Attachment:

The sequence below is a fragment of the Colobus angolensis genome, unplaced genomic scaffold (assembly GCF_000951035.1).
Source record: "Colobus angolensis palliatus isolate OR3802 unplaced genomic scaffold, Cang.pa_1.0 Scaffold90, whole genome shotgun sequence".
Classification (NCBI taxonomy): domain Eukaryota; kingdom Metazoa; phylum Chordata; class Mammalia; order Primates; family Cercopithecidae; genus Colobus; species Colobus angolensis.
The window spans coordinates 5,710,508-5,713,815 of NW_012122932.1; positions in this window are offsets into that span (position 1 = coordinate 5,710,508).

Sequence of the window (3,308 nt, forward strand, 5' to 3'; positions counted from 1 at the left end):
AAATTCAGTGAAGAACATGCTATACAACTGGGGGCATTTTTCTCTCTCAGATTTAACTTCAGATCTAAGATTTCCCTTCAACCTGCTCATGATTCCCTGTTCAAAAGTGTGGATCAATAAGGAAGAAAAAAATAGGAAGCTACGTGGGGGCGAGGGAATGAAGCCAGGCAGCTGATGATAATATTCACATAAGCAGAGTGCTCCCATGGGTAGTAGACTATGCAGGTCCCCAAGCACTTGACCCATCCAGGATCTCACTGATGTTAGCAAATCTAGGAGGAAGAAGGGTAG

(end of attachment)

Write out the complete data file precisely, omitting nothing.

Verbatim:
The sequence below is a fragment of the Colobus angolensis genome, unplaced genomic scaffold (assembly GCF_000951035.1).
Source record: "Colobus angolensis palliatus isolate OR3802 unplaced genomic scaffold, Cang.pa_1.0 Scaffold90, whole genome shotgun sequence".
Classification (NCBI taxonomy): domain Eukaryota; kingdom Metazoa; phylum Chordata; class Mammalia; order Primates; family Cercopithecidae; genus Colobus; species Colobus angolensis.
The window spans coordinates 5,710,508-5,713,815 of NW_012122932.1; positions in this window are offsets into that span (position 1 = coordinate 5,710,508).

Sequence of the window (3,308 nt, forward strand, 5' to 3'; positions counted from 1 at the left end):
AAATTCAGTGAAGAACATGCTATACAACTGGGGGCATTTTTCTCTCTCAGATTTAACTTCAGATCTAAGATTTCCCTTCAACCTGCTCATGATTCCCTGTTCAAAAGTGTGGATCAATAAGGAAGAAAAAAATAGGAAGCTACGTGGGGGCGAGGGAATGAAGCCAGGCAGCTGATGATAATATTCACATAAGCAGAGTGCTCCCATGGGTAGTAGACTATGCAGGTCCCCAAGCACTTGACCCATCCAGGATCTCACTGATGTTAGCAAATCTAGGAGGAAGAAGGGTAG